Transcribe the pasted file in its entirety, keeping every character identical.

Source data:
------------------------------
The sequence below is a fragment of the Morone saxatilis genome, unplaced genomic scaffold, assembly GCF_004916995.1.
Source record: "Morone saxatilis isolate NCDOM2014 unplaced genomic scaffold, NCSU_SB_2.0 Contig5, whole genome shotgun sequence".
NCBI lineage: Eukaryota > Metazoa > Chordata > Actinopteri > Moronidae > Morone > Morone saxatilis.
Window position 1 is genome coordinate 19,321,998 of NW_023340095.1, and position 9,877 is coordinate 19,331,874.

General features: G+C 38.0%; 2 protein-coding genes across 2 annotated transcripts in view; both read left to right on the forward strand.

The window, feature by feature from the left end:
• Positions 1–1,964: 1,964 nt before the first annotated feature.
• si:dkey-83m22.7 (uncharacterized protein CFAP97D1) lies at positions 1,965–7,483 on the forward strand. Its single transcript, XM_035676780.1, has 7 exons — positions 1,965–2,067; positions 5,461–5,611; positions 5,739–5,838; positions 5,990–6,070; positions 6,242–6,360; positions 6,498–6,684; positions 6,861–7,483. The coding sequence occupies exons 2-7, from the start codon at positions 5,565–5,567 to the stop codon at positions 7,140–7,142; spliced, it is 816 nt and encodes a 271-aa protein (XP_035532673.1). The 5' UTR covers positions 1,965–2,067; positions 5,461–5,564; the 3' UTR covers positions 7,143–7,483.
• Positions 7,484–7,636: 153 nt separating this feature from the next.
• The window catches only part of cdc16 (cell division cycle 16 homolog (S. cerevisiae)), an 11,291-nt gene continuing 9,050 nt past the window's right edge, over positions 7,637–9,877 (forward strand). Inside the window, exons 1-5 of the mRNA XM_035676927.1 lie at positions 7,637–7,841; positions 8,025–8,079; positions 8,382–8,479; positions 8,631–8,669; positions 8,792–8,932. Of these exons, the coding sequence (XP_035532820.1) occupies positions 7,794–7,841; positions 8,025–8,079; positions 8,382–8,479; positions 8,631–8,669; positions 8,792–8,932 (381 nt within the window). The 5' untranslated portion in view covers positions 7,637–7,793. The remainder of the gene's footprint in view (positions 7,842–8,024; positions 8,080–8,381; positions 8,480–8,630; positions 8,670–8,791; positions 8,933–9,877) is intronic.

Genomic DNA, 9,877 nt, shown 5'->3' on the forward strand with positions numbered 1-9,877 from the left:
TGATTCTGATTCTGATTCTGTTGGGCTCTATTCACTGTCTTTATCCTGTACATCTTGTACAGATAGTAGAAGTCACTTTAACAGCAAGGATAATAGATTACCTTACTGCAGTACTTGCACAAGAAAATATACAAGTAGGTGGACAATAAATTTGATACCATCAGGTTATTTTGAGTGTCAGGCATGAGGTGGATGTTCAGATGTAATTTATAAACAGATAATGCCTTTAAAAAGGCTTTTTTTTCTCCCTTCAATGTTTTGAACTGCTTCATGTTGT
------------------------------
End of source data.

The sequence below is a fragment of the Morone saxatilis genome, unplaced genomic scaffold, assembly GCF_004916995.1.
Source record: "Morone saxatilis isolate NCDOM2014 unplaced genomic scaffold, NCSU_SB_2.0 Contig5, whole genome shotgun sequence".
NCBI lineage: Eukaryota > Metazoa > Chordata > Actinopteri > Moronidae > Morone > Morone saxatilis.
Window position 1 is genome coordinate 19,321,998 of NW_023340095.1, and position 9,877 is coordinate 19,331,874.

General features: G+C 38.0%; 2 protein-coding genes across 2 annotated transcripts in view; both read left to right on the forward strand.

The window, feature by feature from the left end:
• Positions 1–1,964: 1,964 nt before the first annotated feature.
• si:dkey-83m22.7 (uncharacterized protein CFAP97D1) lies at positions 1,965–7,483 on the forward strand. Its single transcript, XM_035676780.1, has 7 exons — positions 1,965–2,067; positions 5,461–5,611; positions 5,739–5,838; positions 5,990–6,070; positions 6,242–6,360; positions 6,498–6,684; positions 6,861–7,483. The coding sequence occupies exons 2-7, from the start codon at positions 5,565–5,567 to the stop codon at positions 7,140–7,142; spliced, it is 816 nt and encodes a 271-aa protein (XP_035532673.1). The 5' UTR covers positions 1,965–2,067; positions 5,461–5,564; the 3' UTR covers positions 7,143–7,483.
• Positions 7,484–7,636: 153 nt separating this feature from the next.
• The window catches only part of cdc16 (cell division cycle 16 homolog (S. cerevisiae)), an 11,291-nt gene continuing 9,050 nt past the window's right edge, over positions 7,637–9,877 (forward strand). Inside the window, exons 1-5 of the mRNA XM_035676927.1 lie at positions 7,637–7,841; positions 8,025–8,079; positions 8,382–8,479; positions 8,631–8,669; positions 8,792–8,932. Of these exons, the coding sequence (XP_035532820.1) occupies positions 7,794–7,841; positions 8,025–8,079; positions 8,382–8,479; positions 8,631–8,669; positions 8,792–8,932 (381 nt within the window). The 5' untranslated portion in view covers positions 7,637–7,793. The remainder of the gene's footprint in view (positions 7,842–8,024; positions 8,080–8,381; positions 8,480–8,630; positions 8,670–8,791; positions 8,933–9,877) is intronic.

Genomic DNA, 9,877 nt, shown 5'->3' on the forward strand with positions numbered 1-9,877 from the left:
TGATTCTGATTCTGATTCTGTTGGGCTCTATTCACTGTCTTTATCCTGTACATCTTGTACAGATAGTAGAAGTCACTTTAACAGCAAGGATAATAGATTACCTTACTGCAGTACTTGCACAAGAAAATATACAAGTAGGTGGACAATAAATTTGATACCATCAGGTTATTTTGAGTGTCAGGCATGAGGTGGATGTTCAGATGTAATTTATAAACAGATAATGCCTTTAAAAAGGCTTTTTTTTCTCCCTTCAATGTTTTGAACTGCTTCATGTTGT